23.11.10

On blood

Laying across my son's bed with him beside of me. Both of us on our backs, fingers entwined, alone without any distractions. A quiet moment at the end of a tough conversation that I wasn't ready to have. That's when he whispered it.

Sometimes y'all don't feel like my blood.

It's a sharp punch right in the chest and I lose my breath for a moment. I realized I've been walking on eggshells for nearly 10 years. Not wanting him to feel different, not wanting him to feel less loved or less wanted, not wanting to show preference, never wanting him to be the outsider.

Every adoptive parent has to make a choice: either tell your child another woman gave birth to him or pretend otherwise. Both choices have their consequences.

I chose to never keep my son's birth a secret from him. The questions began a few years ago. Why am I your son if my Nahnee had me in her tummy? Why are they my brothers if they aren't your sons? Why did my Nahnee give me to you but keep my brothers?

The answers have been simple. Age appropriate. Teetering on the edge. There's a hidden question that he's groping for, that he'll find. Inevitably. With maturity comes the heartbreaking quest to pin it all down, to keep pushing into the dark, to know everything.

Soon enough, he'll uncover the answers and I'll tear at the decisions I can't take back. I kept no secrets, and so my child is always searching. The weight of it propels him forward and forces him to wonder: Am I one of them?

Is blood is irrelevant? Why am I here and not there. Who were they? Where do I fit? Why don't I fit there? Who am I? Who am I? Who am I?

There's an answer that involves loss and pain and sadness. There's another answer that involves hope and forgiveness and faith. And honesty.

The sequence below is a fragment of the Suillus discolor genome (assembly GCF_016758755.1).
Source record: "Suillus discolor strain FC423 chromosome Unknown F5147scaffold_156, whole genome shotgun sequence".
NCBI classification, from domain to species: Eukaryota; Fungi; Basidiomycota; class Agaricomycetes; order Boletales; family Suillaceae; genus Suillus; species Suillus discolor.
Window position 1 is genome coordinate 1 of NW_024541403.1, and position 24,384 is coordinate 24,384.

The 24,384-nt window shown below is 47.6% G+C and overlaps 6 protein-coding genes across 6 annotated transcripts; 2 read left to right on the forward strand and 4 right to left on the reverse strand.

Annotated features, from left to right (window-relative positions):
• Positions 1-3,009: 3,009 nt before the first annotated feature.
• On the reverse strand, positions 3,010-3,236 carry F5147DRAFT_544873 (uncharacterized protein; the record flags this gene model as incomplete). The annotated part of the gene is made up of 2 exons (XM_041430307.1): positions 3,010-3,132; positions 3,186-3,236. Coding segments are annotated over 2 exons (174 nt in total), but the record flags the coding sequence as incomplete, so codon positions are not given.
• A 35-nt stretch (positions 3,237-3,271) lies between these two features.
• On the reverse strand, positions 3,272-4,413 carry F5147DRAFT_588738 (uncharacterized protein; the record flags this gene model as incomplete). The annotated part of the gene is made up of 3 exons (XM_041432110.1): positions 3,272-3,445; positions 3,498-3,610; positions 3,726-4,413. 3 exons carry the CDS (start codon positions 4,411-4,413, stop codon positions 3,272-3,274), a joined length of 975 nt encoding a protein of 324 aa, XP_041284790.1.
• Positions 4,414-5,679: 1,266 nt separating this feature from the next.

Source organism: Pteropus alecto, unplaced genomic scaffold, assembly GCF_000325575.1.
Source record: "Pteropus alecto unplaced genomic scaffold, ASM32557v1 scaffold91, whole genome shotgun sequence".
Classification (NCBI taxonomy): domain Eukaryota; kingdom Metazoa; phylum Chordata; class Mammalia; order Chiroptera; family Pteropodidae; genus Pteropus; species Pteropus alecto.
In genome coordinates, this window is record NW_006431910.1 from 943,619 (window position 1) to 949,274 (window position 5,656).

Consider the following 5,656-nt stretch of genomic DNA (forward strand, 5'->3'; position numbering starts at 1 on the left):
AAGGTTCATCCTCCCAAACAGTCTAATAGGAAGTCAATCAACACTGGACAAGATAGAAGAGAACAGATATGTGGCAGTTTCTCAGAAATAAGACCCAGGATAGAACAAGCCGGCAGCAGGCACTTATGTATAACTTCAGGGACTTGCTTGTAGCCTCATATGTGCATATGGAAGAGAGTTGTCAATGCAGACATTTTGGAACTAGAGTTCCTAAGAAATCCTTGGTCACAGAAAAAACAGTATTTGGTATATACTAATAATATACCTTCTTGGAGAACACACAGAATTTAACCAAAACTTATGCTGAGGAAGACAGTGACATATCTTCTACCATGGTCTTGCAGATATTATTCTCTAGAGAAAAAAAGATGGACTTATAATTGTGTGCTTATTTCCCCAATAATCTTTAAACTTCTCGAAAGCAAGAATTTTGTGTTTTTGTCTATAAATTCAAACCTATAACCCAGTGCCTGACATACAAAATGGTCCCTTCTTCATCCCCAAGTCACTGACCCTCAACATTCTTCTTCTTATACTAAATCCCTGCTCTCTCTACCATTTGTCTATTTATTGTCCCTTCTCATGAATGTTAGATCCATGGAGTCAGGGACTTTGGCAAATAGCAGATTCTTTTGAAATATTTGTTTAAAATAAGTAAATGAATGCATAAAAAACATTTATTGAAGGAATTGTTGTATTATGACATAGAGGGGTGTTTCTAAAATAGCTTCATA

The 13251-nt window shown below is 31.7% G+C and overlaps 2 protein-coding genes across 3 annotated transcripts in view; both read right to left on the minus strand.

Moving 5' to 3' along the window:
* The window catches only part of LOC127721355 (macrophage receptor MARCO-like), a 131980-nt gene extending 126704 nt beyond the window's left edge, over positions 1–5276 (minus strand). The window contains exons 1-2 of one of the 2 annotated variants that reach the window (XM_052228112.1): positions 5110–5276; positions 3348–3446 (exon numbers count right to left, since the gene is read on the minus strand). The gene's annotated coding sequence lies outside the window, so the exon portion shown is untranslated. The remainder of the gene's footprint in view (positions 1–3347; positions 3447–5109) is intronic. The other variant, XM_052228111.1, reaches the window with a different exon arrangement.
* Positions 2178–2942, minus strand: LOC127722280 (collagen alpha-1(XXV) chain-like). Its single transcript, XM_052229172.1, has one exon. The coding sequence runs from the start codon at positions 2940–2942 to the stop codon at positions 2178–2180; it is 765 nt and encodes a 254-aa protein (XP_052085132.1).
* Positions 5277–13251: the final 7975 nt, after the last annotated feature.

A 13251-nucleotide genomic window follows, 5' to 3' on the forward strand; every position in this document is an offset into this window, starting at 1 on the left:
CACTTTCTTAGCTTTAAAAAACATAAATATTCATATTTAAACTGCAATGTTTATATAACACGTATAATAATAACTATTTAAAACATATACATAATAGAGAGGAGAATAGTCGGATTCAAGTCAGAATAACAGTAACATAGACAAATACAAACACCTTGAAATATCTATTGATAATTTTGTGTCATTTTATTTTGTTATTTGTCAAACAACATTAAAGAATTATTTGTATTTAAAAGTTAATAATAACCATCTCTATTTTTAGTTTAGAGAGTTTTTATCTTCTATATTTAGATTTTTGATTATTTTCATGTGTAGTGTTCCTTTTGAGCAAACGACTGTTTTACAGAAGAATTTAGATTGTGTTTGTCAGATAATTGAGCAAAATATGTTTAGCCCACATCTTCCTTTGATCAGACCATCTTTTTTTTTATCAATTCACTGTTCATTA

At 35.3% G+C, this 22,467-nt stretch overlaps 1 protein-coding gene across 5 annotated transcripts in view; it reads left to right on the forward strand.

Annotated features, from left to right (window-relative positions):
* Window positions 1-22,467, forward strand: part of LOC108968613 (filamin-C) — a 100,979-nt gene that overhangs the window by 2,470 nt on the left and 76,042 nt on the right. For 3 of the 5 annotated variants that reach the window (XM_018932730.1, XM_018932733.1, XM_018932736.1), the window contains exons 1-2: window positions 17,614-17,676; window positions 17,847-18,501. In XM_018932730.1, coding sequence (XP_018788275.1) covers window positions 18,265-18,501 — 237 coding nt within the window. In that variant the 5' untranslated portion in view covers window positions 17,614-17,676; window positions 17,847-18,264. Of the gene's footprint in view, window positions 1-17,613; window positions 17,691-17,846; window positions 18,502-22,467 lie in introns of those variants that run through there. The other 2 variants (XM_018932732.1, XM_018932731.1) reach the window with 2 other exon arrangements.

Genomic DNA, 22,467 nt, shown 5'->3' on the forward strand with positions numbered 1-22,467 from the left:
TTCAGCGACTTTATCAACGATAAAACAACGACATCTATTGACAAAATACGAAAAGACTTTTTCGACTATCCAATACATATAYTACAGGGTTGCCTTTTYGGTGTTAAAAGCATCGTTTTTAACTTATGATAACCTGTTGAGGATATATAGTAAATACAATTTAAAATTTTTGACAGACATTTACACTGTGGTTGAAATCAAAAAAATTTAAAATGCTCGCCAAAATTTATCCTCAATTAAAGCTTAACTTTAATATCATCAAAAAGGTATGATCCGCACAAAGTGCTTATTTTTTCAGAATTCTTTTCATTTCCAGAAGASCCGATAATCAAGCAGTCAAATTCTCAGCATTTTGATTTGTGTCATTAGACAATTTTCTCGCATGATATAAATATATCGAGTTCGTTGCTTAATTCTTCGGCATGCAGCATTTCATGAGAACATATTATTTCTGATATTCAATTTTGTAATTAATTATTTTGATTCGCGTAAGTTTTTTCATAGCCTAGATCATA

He's slowly moving into the dark, reaching out for the variables that will lead him to himself. When he finds them, my affirmation will be: You belong right here with us. You are etched into our bones, and we have shaped you in ways DNA can't fathom. We aren't just your blood, we're your marrow.

The questions will get tougher, but my legacy will be honesty. Honesty and love. Pure and endless, transcending birth and blood. Love that soothes the scars that form.

Lying there together, fingers entwined, I said to him: We're greater than blood. We're family. I pray everyday that will be enough.

***November is National Adoption Month. If you're interested in adopting, I'd be
happy to answer any questions or share my experiences with private, kinship adoption.
Learn more about general adoption issues here
.***

18 comments:

  • Sofia's Ideas

    Wow, Kelly. I don't know what to say. This post brought a tear to my eyes... beautiful, just simply beautiful...

  • Cheri

    Kelly - I wish you and Javi all the best as you work through this. But keep in mind that you DO share part of the same DNA pool! You can assure him that some of the same blood runs through both of your veins.

  • ShannonL

    That was absolutely beautiful, Kelly. Brought tears to my eyes.

  • Leslie

    Kelly, I first read about this when you wrote about your sister and your generous, loving decision during Five for Ten. Your story about the blood between you (and so much more) is moving, and simple, true way you tell it is moving on its own.